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Cybersecurity is the use of policies, processes, programs, and technologies to protect data, technologies, networks, and systems from unauthorized access, exploitation, or attack. Cybersecurity aims to reduce risk, protect organizations against cyberattacks, and prevent cybersecurity breaches.

Security is the use of policies, processes, programs, and technologies to keep your business, technologies, and information safe from dangers or threats.

Privacy by Design (PbD) is a concept developed by former Privacy Commissioner of Ontario, Dr. Ann Cavoukian. Privacy by Design (PbD) was developed in the 1990s to address the ever-growing and systemic effects of information and communication technologies and large-scale networked data systems. Privacy by Design (PbD) asserts that privacy assurance must be designed as part of an organization’s default mode of operation. Previously, privacy was assured solely by compliance with legislation and regulatory frameworks in most businesses.

The objectives of Privacy by Design (PbD) are to ensure individuals’ privacy and to help them gain personal control over their information while helping organizations gain a sustainable competitive advantage. The seven foundational principles of Privacy by Design (PbD) are:

  1. Proactive not reactive; preventative not remedial. PbD anticipates and prevents privacy-invasive events. It does not wait for privacy risks to materialize.
  2. Privacy as the default setting. PbD seeks to deliver the maximum degree of privacy by ensuring that personal data is automatically protected in any given IT system or business practice.
  3. Privacy embedded into the design. Privacy is embedded into the design and architecture of IT systems and business practices. Privacy becomes an essential component of the core functionality being delivered.
  4. Full functionality. Positive-sum, not zero-sum. PbD accommodates all legitimate interests and objectives in a positive-sum, “win-win” manner.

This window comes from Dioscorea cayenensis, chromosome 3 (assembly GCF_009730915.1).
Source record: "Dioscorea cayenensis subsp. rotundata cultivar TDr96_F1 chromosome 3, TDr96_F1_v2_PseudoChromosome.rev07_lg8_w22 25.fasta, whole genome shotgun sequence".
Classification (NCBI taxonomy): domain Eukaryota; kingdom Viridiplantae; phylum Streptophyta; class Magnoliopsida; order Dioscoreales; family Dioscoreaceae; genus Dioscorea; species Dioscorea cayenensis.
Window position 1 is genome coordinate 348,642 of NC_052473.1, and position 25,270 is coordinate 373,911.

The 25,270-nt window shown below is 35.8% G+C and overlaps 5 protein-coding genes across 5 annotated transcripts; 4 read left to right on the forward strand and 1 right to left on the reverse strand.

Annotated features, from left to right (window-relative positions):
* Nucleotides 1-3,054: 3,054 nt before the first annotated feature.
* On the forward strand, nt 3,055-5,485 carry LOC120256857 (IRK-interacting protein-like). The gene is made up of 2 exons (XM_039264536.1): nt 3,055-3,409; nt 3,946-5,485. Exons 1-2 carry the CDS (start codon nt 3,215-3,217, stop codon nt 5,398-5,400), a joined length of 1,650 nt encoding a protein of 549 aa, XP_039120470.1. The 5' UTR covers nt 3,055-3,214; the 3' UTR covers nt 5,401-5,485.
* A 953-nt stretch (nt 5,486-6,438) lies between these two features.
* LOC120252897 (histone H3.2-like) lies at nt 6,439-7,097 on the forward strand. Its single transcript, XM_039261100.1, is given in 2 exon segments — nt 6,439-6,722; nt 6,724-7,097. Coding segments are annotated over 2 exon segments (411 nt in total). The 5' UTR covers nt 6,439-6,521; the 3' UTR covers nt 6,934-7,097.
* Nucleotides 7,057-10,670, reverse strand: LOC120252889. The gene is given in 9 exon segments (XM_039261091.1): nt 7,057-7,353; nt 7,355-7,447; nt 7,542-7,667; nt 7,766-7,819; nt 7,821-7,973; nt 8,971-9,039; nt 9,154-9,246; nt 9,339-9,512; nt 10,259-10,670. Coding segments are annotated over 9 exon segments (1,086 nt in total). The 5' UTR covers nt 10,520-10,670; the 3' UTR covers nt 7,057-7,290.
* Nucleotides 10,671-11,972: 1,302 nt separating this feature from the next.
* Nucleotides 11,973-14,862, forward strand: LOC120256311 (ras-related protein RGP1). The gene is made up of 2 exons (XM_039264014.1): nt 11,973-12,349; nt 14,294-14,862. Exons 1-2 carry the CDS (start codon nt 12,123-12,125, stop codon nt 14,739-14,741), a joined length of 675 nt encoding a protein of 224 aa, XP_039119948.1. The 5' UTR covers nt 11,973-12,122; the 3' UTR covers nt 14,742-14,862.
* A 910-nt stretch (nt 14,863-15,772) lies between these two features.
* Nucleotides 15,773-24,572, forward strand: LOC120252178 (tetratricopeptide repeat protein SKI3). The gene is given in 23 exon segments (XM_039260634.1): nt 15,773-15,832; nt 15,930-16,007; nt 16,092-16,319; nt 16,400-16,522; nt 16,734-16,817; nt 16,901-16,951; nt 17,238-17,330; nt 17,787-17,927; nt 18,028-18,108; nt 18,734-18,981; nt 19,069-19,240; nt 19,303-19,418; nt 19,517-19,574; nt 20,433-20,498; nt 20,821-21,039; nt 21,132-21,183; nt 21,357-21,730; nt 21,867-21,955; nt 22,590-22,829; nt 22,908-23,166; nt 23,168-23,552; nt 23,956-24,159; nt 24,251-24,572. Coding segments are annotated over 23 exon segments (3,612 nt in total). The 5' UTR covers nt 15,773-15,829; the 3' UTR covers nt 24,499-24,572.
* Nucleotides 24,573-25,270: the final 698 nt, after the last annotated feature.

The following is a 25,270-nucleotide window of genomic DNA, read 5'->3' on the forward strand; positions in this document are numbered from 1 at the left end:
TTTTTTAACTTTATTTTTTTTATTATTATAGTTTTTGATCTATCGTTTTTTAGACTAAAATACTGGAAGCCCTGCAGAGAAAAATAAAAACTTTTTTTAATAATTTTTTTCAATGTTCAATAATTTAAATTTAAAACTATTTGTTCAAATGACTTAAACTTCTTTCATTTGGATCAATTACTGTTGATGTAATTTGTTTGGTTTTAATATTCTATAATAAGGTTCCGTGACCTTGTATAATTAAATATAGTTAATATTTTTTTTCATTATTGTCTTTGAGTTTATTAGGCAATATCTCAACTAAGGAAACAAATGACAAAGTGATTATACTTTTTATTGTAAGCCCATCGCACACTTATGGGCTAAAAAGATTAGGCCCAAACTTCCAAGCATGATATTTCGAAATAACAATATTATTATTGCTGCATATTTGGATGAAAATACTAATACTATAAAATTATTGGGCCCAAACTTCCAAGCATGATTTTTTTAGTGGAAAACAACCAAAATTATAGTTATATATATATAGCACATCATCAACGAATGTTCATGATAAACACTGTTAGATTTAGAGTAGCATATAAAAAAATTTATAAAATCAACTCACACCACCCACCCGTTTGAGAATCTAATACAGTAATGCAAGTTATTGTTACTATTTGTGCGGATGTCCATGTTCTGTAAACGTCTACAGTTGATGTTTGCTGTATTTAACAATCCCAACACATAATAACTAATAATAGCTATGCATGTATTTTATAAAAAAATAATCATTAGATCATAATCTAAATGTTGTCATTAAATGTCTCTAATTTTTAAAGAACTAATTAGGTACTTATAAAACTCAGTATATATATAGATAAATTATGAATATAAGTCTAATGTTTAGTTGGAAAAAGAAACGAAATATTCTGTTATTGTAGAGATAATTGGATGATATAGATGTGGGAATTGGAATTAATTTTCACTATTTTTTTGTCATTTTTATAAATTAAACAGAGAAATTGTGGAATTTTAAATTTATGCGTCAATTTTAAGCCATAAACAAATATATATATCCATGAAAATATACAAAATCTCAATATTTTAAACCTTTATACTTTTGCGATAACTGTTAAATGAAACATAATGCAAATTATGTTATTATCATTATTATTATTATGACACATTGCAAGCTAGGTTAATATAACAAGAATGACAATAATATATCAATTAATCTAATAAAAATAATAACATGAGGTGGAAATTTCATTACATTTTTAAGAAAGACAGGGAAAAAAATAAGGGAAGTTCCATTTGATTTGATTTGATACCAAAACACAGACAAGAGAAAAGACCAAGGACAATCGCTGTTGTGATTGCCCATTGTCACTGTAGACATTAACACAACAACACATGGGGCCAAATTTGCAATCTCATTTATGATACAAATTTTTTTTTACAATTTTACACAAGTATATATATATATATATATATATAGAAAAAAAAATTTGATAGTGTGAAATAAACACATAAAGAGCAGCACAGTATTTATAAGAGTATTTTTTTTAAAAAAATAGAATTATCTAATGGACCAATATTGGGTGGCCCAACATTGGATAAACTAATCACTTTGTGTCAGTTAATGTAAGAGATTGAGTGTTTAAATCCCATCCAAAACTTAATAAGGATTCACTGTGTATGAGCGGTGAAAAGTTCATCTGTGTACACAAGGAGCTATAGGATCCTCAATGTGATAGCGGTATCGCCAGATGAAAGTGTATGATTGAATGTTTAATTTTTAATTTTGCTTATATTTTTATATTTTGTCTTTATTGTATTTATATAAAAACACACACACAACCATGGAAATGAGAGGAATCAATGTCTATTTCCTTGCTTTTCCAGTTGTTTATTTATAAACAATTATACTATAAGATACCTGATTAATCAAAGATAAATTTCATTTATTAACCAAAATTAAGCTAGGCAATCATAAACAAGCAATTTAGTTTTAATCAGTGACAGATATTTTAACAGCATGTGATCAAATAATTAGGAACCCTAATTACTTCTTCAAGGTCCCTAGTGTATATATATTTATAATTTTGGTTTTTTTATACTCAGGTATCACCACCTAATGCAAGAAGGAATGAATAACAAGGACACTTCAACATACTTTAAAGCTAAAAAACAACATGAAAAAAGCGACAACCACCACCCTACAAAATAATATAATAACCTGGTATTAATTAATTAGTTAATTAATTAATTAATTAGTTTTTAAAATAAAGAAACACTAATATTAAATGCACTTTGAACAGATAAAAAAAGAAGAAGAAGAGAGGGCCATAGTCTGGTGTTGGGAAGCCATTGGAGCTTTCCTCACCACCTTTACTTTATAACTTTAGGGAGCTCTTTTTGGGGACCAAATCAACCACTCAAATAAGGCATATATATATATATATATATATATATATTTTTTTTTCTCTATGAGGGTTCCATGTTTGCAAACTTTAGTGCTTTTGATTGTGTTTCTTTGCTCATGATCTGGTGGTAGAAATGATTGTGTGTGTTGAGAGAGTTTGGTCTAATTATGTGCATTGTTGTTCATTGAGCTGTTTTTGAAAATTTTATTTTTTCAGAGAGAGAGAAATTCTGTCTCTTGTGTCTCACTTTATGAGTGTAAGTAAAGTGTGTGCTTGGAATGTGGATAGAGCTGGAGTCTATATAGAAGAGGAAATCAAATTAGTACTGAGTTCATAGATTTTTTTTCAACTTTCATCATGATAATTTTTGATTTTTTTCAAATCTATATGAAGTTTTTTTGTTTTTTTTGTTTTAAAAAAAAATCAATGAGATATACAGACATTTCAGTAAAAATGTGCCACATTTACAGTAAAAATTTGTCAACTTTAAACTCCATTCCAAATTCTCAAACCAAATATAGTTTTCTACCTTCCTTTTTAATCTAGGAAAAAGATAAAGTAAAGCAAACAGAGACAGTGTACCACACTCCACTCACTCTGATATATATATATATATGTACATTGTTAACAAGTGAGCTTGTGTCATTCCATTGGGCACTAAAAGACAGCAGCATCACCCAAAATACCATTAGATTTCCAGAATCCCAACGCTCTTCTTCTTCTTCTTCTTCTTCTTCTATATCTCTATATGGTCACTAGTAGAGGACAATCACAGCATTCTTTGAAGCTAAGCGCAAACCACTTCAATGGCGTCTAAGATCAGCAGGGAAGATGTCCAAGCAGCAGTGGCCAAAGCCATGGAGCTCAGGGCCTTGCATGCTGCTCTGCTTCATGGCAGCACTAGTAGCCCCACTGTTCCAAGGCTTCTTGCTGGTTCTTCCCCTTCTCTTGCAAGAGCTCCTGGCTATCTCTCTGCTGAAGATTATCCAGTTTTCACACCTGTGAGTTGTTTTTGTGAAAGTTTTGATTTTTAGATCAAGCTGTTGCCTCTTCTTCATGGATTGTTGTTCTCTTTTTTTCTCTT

5. End-to-end security – Full lifecycle protection. PbD extends throughout the entire lifecycles of the data involved from start to finish. 
  6. Visibility and transparency – Keep it open. Whatever the business practice or technology involved, it must operate according to the stated promises and objectives and is subject to independent verification.
  7. Respect for user privacy – Keep it user-centric. PbD requires architects and operators to keep the interest of the individual top of mind by offering measures like strong privacy defaults, appropriate notice, and empowering user-friendly options.

While the PbD principles provide a useful framework for building privacy into products and services, system developers need more. Specifically, developers need clear and unambiguous requirements, an understanding of available privacy and security controls, and an approach to privacy and security protection based on real risks to personal health information.

 First, information privacy is important because it is the law. It’s a subject that nobody thinks about until something goes wrong. It is critical that businesses comply with all of the relevant privacy laws in their jurisdiction and demonstrate due diligence so they can avoid privacy breaches and violations of customer privacy rights. Information privacy can also help build trust in your organization and foster a strong reputation. By safeguarding information and prioritizing privacy, businesses can foster greater adoption of new or existing technologies. As a result, privacy can help create a competitive advantage for businesses and can enable digital disruption for new technologies. When information privacy is not managed well, it puts organizations at risk and can lead to a security breach, which is extremely costly for organizations and their customers, investors, and board of directors.

Information privacy is the right of an individual to control the collection, use, disclosure, and retention of their personal information.